Kerala’s Missing 21: A Complex Web of Conversion & Radicalisation
“Nimisha was a simple girl who used to love wearing salwar kameez,” says Bindu, as she explains the events which shook her family and have sent shock waves across Kerala.
“When she came to tell us in November 2015 that she was in love with a man named Isa from Palakkad, she came in a burqa. My daughter is missing now, and newspapers say she has joined the Islamic State. Will the police help us?” she asks, as her voice quivers with helplessness.
Twenty-five-year-old Nimisha, a fourth year BDS student at a college in Kasaragod, converted to Islam last year. She is one of 21 people from Kerala who have gone missing, and there is a palpable fear that all of them, including a few couples and children, could have joined ISIS.
While 17 people were reported to have gone missing earlier, Kerala Chief Minister Pinarayi Vijayan on Monday informed the state assembly that the number is in fact 21.
The News Minute has spoken to five of the eight families involved to weave all the stories together and establish the connections between those who have gone missing. Who are these people? How did they know each other? And how did they get ‘radicalised’?
Who Is Missing?
Hafeesuddhin and Marvan Ismail, from Thrikarippur in Kasaragod
It all started with a message that a man named Hakeem who lives in Kasaragod got from his son 23-year-old Hafeesuddhin Theke Koleth on Eid. The message sent via the Telegram app said that he was now in a Sharia country and all was well. The message itself and Hafeesuddhin’s demeanour during the last few weeks towards his family led Hakeem to suspect that his son may have joined ISIS.
“I know my son. He does not follow Islam like I do, he is far more radical. I have seen him changing over the last two years, which is why I won’t hesitate to say that he could have joined a group like ISIS. My son was a simpleton, but I cannot deny that he had changed,” Hakeem told The News Minute.
Hakeem approached Kerala Chief Minister Pinarayi Vijayan, and that was when the story began to unravel.
Hafeesuddhin and his friend Marvan Ismail had left their houses in May 2016, they had told their families that they were off to Kozhikode for a class on Islam. They have been missing ever since.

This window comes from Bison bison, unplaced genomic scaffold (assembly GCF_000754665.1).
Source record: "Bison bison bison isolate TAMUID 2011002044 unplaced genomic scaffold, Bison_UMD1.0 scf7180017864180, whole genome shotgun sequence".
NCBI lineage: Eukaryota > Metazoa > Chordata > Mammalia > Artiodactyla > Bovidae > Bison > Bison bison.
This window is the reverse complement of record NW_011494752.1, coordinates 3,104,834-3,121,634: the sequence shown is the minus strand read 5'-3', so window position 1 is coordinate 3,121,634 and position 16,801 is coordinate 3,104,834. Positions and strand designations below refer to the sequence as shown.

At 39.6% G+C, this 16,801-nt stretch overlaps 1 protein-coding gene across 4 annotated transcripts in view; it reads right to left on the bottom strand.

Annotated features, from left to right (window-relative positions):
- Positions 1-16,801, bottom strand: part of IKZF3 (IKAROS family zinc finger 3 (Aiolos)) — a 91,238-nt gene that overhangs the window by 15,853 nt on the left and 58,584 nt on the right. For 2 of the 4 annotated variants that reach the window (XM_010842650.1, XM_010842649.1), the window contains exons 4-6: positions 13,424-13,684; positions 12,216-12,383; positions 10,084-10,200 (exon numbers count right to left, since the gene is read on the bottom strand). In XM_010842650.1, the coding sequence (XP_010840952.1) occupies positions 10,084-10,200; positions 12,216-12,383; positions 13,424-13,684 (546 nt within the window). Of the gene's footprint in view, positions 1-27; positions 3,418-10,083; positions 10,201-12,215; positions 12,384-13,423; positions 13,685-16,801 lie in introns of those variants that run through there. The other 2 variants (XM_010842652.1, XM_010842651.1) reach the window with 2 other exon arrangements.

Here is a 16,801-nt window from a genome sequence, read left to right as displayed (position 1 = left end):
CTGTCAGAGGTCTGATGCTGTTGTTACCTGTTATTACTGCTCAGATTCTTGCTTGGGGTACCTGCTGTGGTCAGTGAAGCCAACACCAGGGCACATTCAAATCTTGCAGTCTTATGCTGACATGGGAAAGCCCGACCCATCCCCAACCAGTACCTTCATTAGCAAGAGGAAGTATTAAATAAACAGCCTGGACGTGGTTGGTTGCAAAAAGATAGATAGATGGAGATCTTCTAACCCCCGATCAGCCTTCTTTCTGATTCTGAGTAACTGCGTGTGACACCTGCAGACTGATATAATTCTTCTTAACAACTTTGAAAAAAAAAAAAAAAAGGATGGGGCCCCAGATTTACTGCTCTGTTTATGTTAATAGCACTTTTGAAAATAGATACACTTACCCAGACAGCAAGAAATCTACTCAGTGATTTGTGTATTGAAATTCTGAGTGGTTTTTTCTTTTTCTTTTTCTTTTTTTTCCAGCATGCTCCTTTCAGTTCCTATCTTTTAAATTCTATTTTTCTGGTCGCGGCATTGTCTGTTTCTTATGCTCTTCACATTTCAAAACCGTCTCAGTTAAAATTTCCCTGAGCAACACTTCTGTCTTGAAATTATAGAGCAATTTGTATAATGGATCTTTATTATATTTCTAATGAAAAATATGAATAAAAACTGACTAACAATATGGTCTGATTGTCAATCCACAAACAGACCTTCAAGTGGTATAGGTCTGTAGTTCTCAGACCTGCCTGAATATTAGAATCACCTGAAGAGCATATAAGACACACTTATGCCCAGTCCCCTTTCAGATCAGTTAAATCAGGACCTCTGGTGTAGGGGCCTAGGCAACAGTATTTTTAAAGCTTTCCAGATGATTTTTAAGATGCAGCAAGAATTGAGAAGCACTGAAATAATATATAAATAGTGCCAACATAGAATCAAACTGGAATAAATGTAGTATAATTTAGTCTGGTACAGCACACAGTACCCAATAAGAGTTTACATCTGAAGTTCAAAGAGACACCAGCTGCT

Brothers Ijaz and Shihaz and their wives Rihaila and Ajmala, from Thrikarippur.
Around the same time Hafeesuddhin and Marvan went missing, Hakeem’s neighbours Ijaz and Shihaz too left their homes.
Ijaz was a doctor married to Rihaila and had a two-year-old child. His brother Shihaz was married to Ajmala.
The five of them left for Sri Lanka in May, stating that they are going for an Islamic course. They have not returned yet.
Ashfaq and wife Shamsia, from Thrikarippur
A cousin of Ijaz and Shihaz, Ashfaq, was a businessman in Mumbai.
Main motivator Abdul Rashid Abdulla, his wife Ayesha and child, from Thrikarippur
The families of Ijaz and Hafeesuddhin confirmed that 29-year-old Abdul Rashid Abdulla, their neighbour and a teacher at the Peace International School, was the man who motivated them to leave the country. Rashid seems to have been the sharp evangelist, who lured people from other religions into Islam, and radicalised other Muslims.
His wife Ayesha, was a Christian before marriage, and completed her Engineering degree from Ernakulam and MBA from Bangalore.
Initially, it was believed that the ‘radicalisation’ was confined to a few Muslim families living in a single panchayat.
But here’s when things get tangled. Soon enough, parents from Palakkad, Ernakulam and Thiruvananthpuram came out declaring that their children had also gone missing in May.
Brothers Bexen and Bestin and their wives Nimisha and Merrin